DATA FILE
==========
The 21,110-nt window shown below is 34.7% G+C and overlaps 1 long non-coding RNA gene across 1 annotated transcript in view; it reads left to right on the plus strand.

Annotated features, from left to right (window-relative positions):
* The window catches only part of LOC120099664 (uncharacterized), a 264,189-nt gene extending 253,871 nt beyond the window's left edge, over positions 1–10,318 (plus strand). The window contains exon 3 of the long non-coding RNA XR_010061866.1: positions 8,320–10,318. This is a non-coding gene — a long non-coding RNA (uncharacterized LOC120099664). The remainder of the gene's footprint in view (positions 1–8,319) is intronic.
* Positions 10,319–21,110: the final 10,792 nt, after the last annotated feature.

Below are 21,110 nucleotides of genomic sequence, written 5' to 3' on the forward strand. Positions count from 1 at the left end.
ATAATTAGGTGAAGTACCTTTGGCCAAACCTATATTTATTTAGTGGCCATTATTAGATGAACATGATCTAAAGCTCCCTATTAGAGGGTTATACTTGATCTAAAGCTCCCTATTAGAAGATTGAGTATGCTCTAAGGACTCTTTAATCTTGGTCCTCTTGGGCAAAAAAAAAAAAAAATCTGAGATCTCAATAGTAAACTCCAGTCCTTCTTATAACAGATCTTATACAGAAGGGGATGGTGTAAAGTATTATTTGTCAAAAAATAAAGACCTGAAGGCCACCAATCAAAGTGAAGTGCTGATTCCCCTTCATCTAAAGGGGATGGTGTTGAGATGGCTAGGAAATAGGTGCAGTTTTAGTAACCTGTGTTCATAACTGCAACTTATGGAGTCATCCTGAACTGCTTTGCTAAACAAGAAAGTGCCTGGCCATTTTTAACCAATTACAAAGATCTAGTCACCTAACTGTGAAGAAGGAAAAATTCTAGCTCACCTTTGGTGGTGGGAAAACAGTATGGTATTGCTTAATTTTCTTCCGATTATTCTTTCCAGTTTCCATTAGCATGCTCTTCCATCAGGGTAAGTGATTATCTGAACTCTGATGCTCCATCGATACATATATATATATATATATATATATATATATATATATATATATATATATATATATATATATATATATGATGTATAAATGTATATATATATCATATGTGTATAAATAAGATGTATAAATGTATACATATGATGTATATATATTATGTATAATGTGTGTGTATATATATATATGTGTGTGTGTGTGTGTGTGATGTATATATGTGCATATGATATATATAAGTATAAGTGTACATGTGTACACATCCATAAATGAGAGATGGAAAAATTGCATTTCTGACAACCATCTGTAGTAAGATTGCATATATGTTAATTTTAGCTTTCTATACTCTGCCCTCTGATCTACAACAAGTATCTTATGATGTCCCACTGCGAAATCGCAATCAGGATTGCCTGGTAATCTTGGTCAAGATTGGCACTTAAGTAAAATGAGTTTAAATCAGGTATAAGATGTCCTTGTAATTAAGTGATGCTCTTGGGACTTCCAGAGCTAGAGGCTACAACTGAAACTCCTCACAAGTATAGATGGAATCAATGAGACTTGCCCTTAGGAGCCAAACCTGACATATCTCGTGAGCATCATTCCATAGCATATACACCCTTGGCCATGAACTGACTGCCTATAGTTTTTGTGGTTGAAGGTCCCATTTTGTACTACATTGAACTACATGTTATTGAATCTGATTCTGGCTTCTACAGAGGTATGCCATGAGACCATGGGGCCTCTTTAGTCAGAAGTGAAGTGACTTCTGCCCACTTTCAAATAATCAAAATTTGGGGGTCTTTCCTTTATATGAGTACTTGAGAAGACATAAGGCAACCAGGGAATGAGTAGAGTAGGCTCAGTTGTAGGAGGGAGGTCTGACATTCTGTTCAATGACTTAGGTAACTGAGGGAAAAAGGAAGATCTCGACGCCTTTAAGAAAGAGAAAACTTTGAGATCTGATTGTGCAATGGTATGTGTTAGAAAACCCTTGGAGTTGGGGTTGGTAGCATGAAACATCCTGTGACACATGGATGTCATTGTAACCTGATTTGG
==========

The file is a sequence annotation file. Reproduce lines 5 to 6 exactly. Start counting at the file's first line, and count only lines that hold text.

Below are 21,110 nucleotides of genomic sequence, written 5' to 3' on the forward strand. Positions count from 1 at the left end.
ATAATTAGGTGAAGTACCTTTGGCCAAACCTATATTTATTTAGTGGCCATTATTAGATGAACATGATCTAAAGCTCCCTATTAGAGGGTTATACTTGATCTAAAGCTCCCTATTAGAAGATTGAGTATGCTCTAAGGACTCTTTAATCTTGGTCCTCTTGGGCAAAAAAAAAAAAAAATCTGAGATCTCAATAGTAAACTCCAGTCCTTCTTATAACAGATCTTATACAGAAGGGGATGGTGTAAAGTATTATTTGTCAAAAAATAAAGACCTGAAGGCCACCAATCAAAGTGAAGTGCTGATTCCCCTTCATCTAAAGGGGATGGTGTTGAGATGGCTAGGAAATAGGTGCAGTTTTAGTAACCTGTGTTCATAACTGCAACTTATGGAGTCATCCTGAACTGCTTTGCTAAACAAGAAAGTGCCTGGCCATTTTTAACCAATTACAAAGATCTAGTCACCTAACTGTGAAGAAGGAAAAATTCTAGCTCACCTTTGGTGGTGGGAAAACAGTATGGTATTGCTTAATTTTCTTCCGATTATTCTTTCCAGTTTCCATTAGCATGCTCTTCCATCAGGGTAAGTGATTATCTGAACTCTGATGCTCCATCGATACATATATATATATATATATATATATATATATATATATATATATATATATATATATATATATATATATGATGTATAAATGTATATATATATCATATGTGTATAAATAAGATGTATAAATGTATACATATGATGTATATATATTATGTATAATGTGTGTGTATATATATATATGTGTGTGTGTGTGTGTGTGATGTATATATGTGCATATGATATATATAAGTATAAGTGTACATGTGTACACATCCATAAATGAGAGATGGAAAAATTGCATTTCTGACAACCATCTGTAGTAAGATTGCATATATGTTAATTTTAGCTTTCTATACTCTGCCCTCTGATCTACAACAAGTATCTTATGATGTCCCACTGCGAAATCGCAATCAGGATTGCCTGGTAATCTTGGTCAAGATTGGCACTTAAGTAAAATGAGTTTAAATCAGGTATAAGATGTCCTTGTAATTAAGTGATGCTCTTGGGACTTCCAGAGCTAGAGGCTACAACTGAAACTCCTCACAAGTATAGATGGAATCAATGAGACTTGCCCTTAGGAGCCAAACCTGACATATCTCGTGAGCATCATTCCATAGCATATACACCCTTGGCCATGAACTGACTGCCTATAGTTTTTGTGGTTGAAGGTCCCATTTTGTACTACATTGAACTACATGTTATTGAATCTGATTCTGGCTTCTACAGAGGTATGCCATGAGACCATGGGGCCTCTTTAGTCAGAAGTGAAGTGACTTCTGCCCACTTTCAAATAATCAAAATTTGGGGGTCTTTCCTTTATATGAGTACTTGAGAAGACATAAGGCAACCAGGGAATGAGTAGAGTAGGCTCAGTTGTAGGAGGGAGGTCTGACATTCTGTTCAATGACTTAGGTAACTGAGGGAAAAAGGAAGATCTCGACGCCTTTAAGAAAGAGAAAACTTTGAGATCTGATTGTGCAATGGTATGTGTTAGAAAACCCTTGGAGTTGGGGTTGGTAGCATGAAACATCCTGTGACACATGGATGTCATTGTAACCTGATTTGG